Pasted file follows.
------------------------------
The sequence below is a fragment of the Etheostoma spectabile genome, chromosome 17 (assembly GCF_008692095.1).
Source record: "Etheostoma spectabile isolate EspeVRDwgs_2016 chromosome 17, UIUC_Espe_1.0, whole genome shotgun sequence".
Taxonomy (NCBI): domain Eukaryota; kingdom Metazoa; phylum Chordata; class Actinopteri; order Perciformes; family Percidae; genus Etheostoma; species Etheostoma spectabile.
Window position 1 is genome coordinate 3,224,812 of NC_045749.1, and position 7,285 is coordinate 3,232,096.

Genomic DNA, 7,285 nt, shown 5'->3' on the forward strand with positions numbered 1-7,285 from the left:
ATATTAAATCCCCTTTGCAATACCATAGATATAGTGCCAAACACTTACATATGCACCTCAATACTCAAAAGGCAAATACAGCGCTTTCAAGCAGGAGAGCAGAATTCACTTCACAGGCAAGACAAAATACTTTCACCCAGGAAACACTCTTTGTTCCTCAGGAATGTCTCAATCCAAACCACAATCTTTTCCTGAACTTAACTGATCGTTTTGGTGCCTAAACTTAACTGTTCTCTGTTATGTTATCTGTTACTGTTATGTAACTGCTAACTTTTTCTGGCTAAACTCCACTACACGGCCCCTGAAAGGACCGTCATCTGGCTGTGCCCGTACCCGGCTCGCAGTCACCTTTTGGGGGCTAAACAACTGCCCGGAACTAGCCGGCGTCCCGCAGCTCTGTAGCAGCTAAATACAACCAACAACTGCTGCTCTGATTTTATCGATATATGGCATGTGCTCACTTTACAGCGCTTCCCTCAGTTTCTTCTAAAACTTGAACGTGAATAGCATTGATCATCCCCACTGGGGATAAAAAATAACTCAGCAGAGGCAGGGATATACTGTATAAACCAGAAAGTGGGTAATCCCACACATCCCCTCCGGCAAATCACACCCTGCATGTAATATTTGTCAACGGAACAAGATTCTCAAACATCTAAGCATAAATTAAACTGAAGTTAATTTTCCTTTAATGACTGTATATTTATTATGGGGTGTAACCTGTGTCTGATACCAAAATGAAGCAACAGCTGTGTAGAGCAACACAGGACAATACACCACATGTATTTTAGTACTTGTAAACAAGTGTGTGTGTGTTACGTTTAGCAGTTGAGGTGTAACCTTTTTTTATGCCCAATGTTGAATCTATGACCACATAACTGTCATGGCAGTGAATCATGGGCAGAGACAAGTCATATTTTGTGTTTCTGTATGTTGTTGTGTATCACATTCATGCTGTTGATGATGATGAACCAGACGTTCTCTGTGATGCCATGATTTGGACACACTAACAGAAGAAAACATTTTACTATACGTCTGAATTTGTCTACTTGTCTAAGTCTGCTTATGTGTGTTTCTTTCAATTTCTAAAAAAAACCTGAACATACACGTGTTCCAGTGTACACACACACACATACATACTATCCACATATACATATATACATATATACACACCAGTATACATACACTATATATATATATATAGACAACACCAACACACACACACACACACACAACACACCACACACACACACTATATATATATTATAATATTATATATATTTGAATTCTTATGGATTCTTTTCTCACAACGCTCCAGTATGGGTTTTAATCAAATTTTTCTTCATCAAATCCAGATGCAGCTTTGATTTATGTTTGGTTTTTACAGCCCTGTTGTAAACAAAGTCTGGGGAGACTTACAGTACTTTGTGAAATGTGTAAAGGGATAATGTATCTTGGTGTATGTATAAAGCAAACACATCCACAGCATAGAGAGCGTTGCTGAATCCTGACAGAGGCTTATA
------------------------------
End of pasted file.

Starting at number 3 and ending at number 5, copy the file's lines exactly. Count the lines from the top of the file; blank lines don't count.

Taxonomy (NCBI): domain Eukaryota; kingdom Metazoa; phylum Chordata; class Actinopteri; order Perciformes; family Percidae; genus Etheostoma; species Etheostoma spectabile.
Window position 1 is genome coordinate 3,224,812 of NC_045749.1, and position 7,285 is coordinate 3,232,096.

Genomic DNA, 7,285 nt, shown 5'->3' on the forward strand with positions numbered 1-7,285 from the left: